Spike in electric vehicle sales drives cobalt price hike
Demand and prices for battery material cobalt are soaring as electric vehicles stream out of showrooms in China and Europe, with little prospect of a significant reversal as drivers and governments move to cut carbon emissions, reports Reuters.
Payables - a reference to the percentage of the cobalt metal price used to price hydroxide, a feedstock for electric vehicle (EV) batteries - are up at around 93-94% from about 63-69% a year ago, analysts from Benchmark Mineral Intelligence said.
“Primarily the price rise has been driven by real demand, largely due to the rapid increase in sales of EVs,” said Benchmark’s head of price assessment Caspar Rawles.
“Ultimately, the overall price trend is up, although we may see some volatility.”
Supplies are scarce, partly due to COVID-19 logistical issues in South Africa - which transits material from the cobalt-rich Democratic Republic of Congo (DRC) - and after top cobalt consumer China stockpiled metal.
Cobalt demand - mainly for EVs where it is used to stabilise and extend the life of lithium-ion rechargeable batteries - is expected to outstrip supply, creating deficits.
Benchmark expects demand for cobalt to jump 18% this year from last year, or about 23,000 tonnes.
Shortages have been exacerbated by the closure since 2019 of the Mutanda mine in DRC, owned by top producer Glencore, and a decline in artisanal mining.
“There is a very material concern around long-term shortages for cobalt,” said George Heppel, analyst at CRU Group.
Sustained higher prices could see artisanal mining in the DRC rise while also incentivising smaller mines in other parts of the world, Heppel said.
The 127,000-tonne cobalt market will likely flip into a deficit of about 1,000 tonnes this year from a surplus of 1,100 tonnes last year, Benchmark data show.
Global EV sales are expected to rocket 50% in 2021 to 4.7 million vehicles and soar to 14.3 million by 2025, consultancy Rho Motion project estimated.
Rio Tinto and Alcoa begin construction with ELYSIS tech
Eliminating all direct greenhouse gases from aluminium smelting has taken a major step forward with the start of construction on the first commercial-scale prototype cells of ELYSIS’ inert anode technology, at Rio Tinto’s Alma smelter in Saguenay-Lac-Saint-Jean, Quebec.
ELYSIS has the potential to reduce the carbon footprint of aluminium production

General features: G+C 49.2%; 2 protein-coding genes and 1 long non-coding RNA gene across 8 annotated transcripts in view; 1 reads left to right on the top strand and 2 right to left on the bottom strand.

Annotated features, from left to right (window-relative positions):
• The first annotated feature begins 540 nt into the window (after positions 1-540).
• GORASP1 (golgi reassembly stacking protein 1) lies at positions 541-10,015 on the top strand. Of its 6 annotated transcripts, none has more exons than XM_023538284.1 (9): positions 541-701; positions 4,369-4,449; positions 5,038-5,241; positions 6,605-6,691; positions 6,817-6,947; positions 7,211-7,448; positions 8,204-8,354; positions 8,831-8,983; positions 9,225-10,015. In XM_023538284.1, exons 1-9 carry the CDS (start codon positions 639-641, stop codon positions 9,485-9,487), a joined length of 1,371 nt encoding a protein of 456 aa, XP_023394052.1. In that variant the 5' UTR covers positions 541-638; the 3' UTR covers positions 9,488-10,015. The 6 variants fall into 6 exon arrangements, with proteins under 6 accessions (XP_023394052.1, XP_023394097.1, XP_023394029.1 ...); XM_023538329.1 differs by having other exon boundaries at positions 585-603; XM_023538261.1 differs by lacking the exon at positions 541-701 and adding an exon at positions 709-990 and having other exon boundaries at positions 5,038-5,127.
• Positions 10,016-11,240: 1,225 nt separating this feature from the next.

ELYSIS is a joint venture company led by Rio Tinto and Alcoa that is developing a new breakthrough technology, known as inert anode, that eliminates all direct greenhouse gases (GHGs) from the traditional smelting process and instead produces oxygen.
The technology has the potential to transform the aluminium industry, with a significant reduction in its carbon footprint.
The inert anode prototype cells will operate on a commercial scale typical for large modern aluminium smelters, using an electrical current of 450 kiloamperes (kA).
The Honourable Francois-Philippe Champagne, Minister of Innovation, Science and Industry joined representatives from ELYSIS, Rio Tinto and Alcoa to mark the start of construction and announce a further CAD $20mn financial contribution from the Government of Canada to support the project.
The federal government's financial support will enable the creation of a unique commercial size inert anode technology showroom for future customers and will help develop the supply chain by involving local and regional equipment manufacturers and suppliers in the project.
ELYSIS is working to complete the technology demonstration by 2024 followed by the commercialization activities.
ELYSIS technology at a glance:
- The ELYSIS technology addresses the global trend towards producing low carbon footprint products, from mobile phones to cars, planes and building materials.
- The new process will reduce operating costs ofaluminiumsmelters while increasing production capacity. It could be used in both new and existing aluminium smelters.
- In Canada alone, the ELYSIS technology has the potential to reduce GHG emissions by 7 million tons, the equivalent of removing 1.8 million cars from the roads.
- ELYSIS will also sell next-generation anode and cathode materials, which will last more than 30 times longer than traditional components.
Alcoa and Rio Tinto will continue to support the ELYSIS development program alongside the Governments of Canada and Quebec.
ELYSIS is working closely with Alcoa's Technical Center, where the zero-carbon smelting technology was invented, and the Rio Tinto technology design team in France.
Alcoa's Technical Center supports ELYSIS in the manufacture of proprietary materials for the new anodes and cathodes that are essential to the ELYSIS process. The Rio Tinto technology team in France is creating commercial scale designs for the ELYSIS technology.
Vincent Christ, CEO, ELYSIS commented: “This is a great day for ELYSIS. It means that we are becoming the first technology company in the world to build commercial-size inert anode cells. While we refine the technology in our R&D Centre, we start the construction of our prototype cells. This shows our confidence in our process and in the know-how of our team. The combination of ELYSIS' zero CO2 technology and Quebec's renewable energy will be great competitive advantage for the future. I would like to thank the government for its support and all the partners for their commitment.”
Samir Cairae, Rio Tinto Aluminium managing director Atlantic Operations and ELYSIS board member added: “Today marks a real step towards the future of the aluminium industry, by progressing this breakthrough technology to cut carbon emissions. Rio Tinto is committed to supporting its ongoing development here in Quebec where we already use clean hydropower to deliver some of the world’s lowest carbon aluminium. Combining this technology with renewable hydropower holds the promise of zero carbon aluminium smelting.”